- The Great Platte River Road Archway Monument spans Interstate 80 at mile marker 274 and contains exhibits that trace the history of the Great Platte River Road from the Oregon Trail days to the present. On December 8, 2000, while on a visit to Kearney, President Bill Clinton toured the Great Platte River Road Archway Monument. Jack Nicholson was filmed in a scene at the Archway for the movie About Schmidt.
- The Museum of Nebraska Art, the state's official art collection, houses artworks spanning 175 years, from the 19th century to the present.
- The George W. Frank House is an 1890s historic mansion located at the University of Nebraska at Kearney. The Robert M. Merryman Performing Arts Center, located in the city's Central Elementary School, is a 750-seat theatre completed in 2006.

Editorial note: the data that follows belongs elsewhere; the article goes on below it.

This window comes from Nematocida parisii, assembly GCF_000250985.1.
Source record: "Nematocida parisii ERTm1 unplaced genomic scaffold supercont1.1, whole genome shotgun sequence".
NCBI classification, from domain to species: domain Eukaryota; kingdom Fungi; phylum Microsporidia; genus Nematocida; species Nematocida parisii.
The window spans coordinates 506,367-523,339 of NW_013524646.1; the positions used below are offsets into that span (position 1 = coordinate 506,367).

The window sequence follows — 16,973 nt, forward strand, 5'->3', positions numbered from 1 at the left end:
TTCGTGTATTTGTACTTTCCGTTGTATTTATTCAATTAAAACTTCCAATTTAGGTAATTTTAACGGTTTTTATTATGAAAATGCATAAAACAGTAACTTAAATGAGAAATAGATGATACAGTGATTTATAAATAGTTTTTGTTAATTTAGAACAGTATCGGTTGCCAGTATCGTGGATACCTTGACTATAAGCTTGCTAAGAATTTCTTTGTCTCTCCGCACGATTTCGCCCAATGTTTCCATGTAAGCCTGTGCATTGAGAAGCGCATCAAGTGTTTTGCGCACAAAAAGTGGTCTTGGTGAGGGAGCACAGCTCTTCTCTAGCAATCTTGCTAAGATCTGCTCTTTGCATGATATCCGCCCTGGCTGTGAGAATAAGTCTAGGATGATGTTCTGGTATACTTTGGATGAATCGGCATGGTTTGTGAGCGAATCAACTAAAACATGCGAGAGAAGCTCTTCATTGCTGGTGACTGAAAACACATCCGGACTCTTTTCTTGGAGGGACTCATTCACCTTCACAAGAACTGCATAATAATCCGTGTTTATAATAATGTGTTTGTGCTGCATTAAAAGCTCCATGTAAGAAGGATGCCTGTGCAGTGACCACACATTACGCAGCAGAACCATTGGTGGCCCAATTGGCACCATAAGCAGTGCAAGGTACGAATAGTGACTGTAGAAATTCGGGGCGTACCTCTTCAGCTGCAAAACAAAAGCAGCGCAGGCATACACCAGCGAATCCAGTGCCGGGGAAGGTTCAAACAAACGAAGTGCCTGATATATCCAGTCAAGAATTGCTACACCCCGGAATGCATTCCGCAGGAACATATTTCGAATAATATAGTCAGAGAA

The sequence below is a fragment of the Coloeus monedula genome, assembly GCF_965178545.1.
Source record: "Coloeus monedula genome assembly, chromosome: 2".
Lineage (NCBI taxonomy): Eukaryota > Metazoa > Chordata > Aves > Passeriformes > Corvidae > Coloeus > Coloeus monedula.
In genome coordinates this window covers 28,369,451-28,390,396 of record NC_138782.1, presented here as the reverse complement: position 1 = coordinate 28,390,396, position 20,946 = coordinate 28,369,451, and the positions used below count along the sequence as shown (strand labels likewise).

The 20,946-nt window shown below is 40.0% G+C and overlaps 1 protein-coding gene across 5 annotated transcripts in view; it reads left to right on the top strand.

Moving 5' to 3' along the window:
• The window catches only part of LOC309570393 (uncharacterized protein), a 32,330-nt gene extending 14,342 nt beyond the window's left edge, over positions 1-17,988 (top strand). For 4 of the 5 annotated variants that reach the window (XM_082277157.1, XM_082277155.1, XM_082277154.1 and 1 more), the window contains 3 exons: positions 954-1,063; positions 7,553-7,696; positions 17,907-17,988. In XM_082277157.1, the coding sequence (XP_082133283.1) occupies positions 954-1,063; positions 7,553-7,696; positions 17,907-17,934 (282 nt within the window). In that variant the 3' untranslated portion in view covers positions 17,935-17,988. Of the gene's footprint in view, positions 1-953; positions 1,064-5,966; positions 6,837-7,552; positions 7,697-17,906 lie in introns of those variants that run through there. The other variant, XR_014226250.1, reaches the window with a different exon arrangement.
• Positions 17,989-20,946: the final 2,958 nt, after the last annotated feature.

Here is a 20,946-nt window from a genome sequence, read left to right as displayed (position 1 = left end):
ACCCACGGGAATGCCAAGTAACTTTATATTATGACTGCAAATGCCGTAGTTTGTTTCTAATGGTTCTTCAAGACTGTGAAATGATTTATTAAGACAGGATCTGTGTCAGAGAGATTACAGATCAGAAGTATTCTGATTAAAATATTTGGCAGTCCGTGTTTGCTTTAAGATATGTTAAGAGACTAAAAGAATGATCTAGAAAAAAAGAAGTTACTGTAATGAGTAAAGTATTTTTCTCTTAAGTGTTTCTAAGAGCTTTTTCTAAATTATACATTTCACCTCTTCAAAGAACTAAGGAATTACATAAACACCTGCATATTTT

- The 5,500 seat Viaero Event Center hosts concerts, events, and performances, and is home to the Tri-City Storm, a United States Hockey League team.
- In 2013, the Shrine Bowl State High School All-Star Football Game was moved from Lincoln to Kearney.
- Two microbreweries, Thunderhead Brewing and the Platte Valley Brewery, are located in downtown Kearney.
- The Classic Car Collection is an automotive museum containing over 210 automobiles.
|This section does not cite any sources. (February 2016) (Learn how and when to remove this template message)|
- Apollo Park
- Buffalo Ridge Golf Course
- Centennial Park
- Collins Park
- Cottonmill Lake Recreation Area
- Dryden Park
- E.K. & Mary Yanney Heritage Park
- Fort Kearny State Historical Park and Recreation Area
- Harmon Park
- Harvey Park
- Kearney Country Club
- Meadowlark Hills Golf Course
- Memorial Field
- Pioneer Park
- Nina Hammer Park
- Ted Baldwin Field
- West Lincoln Way